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Three options identified under beef supply chain transparency project

Jon Condon, 03/08/2015

Meat & Livestock Australia has released a progress report on its investigation into potential for greater price transparency in the cattle and beef supply chain, identifying three possible areas for closer scrutiny.

1-transport-unloadingIn broad terms, the options isolated for further examination are a US-style mandatory price reporting system, a voluntary price reporting model, and simply strengthening existing MLA market reporting channels.

Cattle Council of Australia last August asked MLA to fund the project, after the grassfed cattle Senate Inquiry highlighted widespread producer concerns about low farm-gate prices at the time, contrasting sharply with high international beef prices.

The project (see full outline in Beef Central’s earlier article) was asked to consider options for enhancing price transparency along the chain. It followed concerns among some stakeholders that a lack of price information along the value chain was affecting marketing and investment decisions in the beef industry.

The timing of today’s release of progress information relating to the project is obviously designed to coincide with tomorrow’s first round of public hearings in the Senate Inquiry into red meat processing market consolidation, being held in Roma.

MLA’s transparency project also responds to one of seven recommendations handed down by the Senate Rural and Regional Affairs Committee following its recent grassfed industry inquiry, which called for the Department of Agriculture and industry to conduct an analysis of the benefits, costs and consequences of introducing legislation akin to the Packers and Stockyards Act 1921 and Livestock Mandatory Price Reporting Act 1999 in the US.

The MLA transparency project, which has now completed the fifth of seven project milestones, has put forward three options to deliver greater price transparency at identified points along the supply chain. Based on these findings, the project may now proceed to a cost/benefit analysis of one or more options to deliver improvements in price transparency.

For each of these options, however, there are significant considerations around data availability, accessibility and cost, and how this might in turn help producers.

At its current phase, the project will investigate and recommend options to deliver greater price transparency at identified points along the supply chain, with a particular focus on identifying any major obstacles (such as sourcing data, collection and administrative costs, data availability, and legal or regulatory barriers), and solutions to implementing these options.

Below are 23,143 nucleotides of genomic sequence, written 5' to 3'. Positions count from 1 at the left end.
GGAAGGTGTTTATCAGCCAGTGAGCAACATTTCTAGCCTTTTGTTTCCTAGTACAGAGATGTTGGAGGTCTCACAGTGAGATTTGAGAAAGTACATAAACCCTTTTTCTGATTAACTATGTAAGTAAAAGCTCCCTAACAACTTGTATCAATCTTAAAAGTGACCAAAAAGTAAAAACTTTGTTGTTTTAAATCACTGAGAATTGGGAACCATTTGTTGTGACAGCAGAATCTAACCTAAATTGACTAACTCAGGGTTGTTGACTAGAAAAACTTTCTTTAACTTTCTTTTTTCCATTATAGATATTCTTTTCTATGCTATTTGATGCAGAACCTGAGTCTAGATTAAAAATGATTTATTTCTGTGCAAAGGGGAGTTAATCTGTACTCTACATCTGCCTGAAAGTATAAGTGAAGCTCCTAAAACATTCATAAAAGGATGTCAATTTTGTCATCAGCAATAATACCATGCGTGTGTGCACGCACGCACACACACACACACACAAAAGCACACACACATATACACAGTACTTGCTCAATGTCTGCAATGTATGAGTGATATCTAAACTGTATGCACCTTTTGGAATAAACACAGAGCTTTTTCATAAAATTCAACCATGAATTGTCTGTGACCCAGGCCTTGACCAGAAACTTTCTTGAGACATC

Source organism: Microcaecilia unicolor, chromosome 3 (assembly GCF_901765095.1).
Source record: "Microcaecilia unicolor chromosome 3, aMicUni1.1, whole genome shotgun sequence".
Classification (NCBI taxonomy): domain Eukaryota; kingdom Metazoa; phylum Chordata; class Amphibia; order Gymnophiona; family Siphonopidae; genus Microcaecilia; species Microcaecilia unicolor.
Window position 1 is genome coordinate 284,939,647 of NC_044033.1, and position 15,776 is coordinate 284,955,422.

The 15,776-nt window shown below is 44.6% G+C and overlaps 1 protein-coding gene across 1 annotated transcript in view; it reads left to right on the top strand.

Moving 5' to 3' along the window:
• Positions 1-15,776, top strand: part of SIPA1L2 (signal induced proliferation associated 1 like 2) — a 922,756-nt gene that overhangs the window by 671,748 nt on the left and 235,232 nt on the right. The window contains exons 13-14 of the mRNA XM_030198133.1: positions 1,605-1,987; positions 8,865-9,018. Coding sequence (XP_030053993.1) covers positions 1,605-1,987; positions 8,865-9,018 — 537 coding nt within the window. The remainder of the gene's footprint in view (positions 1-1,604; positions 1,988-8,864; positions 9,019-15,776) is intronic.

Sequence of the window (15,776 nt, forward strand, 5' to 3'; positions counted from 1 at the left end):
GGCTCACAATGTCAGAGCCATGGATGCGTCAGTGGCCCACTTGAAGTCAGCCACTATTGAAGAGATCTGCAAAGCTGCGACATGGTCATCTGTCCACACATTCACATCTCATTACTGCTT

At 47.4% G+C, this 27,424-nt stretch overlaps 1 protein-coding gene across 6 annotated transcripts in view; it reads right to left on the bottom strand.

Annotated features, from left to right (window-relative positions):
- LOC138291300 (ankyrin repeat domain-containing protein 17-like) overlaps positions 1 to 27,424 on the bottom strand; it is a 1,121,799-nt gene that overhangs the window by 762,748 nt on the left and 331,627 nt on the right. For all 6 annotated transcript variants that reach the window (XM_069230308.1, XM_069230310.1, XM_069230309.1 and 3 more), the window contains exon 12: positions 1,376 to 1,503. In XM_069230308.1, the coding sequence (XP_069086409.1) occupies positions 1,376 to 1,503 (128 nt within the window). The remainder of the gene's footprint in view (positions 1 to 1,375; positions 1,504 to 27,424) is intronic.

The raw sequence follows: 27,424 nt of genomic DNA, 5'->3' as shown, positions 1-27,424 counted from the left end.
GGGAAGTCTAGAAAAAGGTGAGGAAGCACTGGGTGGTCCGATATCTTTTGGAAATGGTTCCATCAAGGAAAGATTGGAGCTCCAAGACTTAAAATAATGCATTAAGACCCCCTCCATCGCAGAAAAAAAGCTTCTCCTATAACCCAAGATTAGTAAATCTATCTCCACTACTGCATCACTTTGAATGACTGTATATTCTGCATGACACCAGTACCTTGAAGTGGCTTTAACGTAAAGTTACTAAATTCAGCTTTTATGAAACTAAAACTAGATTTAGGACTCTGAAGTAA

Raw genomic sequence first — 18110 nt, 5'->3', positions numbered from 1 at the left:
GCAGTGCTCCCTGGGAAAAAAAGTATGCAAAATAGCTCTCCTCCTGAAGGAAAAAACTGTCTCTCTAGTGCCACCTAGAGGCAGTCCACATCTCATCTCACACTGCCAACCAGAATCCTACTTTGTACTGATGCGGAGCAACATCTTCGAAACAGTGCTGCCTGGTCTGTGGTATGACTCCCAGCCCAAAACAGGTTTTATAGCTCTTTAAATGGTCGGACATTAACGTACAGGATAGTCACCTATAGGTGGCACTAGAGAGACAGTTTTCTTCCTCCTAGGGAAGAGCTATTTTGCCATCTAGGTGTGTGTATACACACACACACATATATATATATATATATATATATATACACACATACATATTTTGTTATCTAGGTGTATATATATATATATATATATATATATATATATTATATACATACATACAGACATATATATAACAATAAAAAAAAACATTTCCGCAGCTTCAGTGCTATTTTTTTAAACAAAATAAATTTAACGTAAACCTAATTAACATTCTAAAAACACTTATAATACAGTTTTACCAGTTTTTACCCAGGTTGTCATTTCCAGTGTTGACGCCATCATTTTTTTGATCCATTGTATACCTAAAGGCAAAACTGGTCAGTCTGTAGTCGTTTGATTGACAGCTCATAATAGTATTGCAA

The options being weighed-up are:

Mandatory price reporting:

A mandatory price reporting system akin to that used in the US beef industry since 1999. In the US, federally inspected processors are required to report:

  • the prices for each type of cattle purchase;
  • the quantity of cattle purchased on a live weight and dressed weight basis; and
  • a range of the estimated live weights, the quality grades, and applicable premiums and discounts as well as the terms of trade.

Reporting is to the US Department of Agriculture, which uses the information to generate a range of information for industry. A considerable part of the cost is borne by the US Government.

Producers in the US are generally satisfied with the integrity, timeliness and confidentiality of the data provided by USDA, however, as a legislated system, it is very rigid and difficult to modify, the project team points out. It is also extremely costly. The study will report on the pros and cons of a similar system in Australia.

Voluntary price reporting:

Voluntary price reporting arrangements at select points on the supply chain as follows:

  • Use of Australian free-on-board and cost insurance freight customs data to build a beef carcase cut-out report for relevant cattle categories and show the approximate returns on specific livestock categories. Using a formula representative of all processors in all regions, for all levels of market access would be an obvious challenge.
  • Using retailer and Neilsen Homescan survey data to develop a domestic carcase cut-out model to estimate returns from animals processed for the domestic market.
  • An online board developed to show final OTH sales results. Data would be submitted voluntarily and confidentially by processors or by producers, to build a sufficiently large data set to allow aggregation and averaging of grid prices. An average grid could be generated on a regional basis without disclosing an individual businesses grid prices.

Enhanced MLA reporting:

The third option which may be explored is simply enhancing MLA’s existing commercial market reporting and intelligence services.

 

The transparency project will now focus on which of the three options warrant closer scrutiny, under a detailed cost/benefit analysis.

The transparency project is being conducted by a group of industry stakeholders with diverse skills. Team-members include AgInfo’s Brian Todd, along with David Warriner, Peter Weeks, Winifred Perkins from Pro and Associates, and Peter Maloney (Connecticut, US).

Eleven different parties tendered for the project when it was announced last year. A panel made up of MLA, CCA and ABARES representatives and independent producers chose the successful tenderer.

A final report is expected in September 2015.

 

  • Click here to view an earlier opinion piece by Beef Central’s US industry columnist Steve Kay over the merits and drawbacks of the US Mandatory Price Reporting system.

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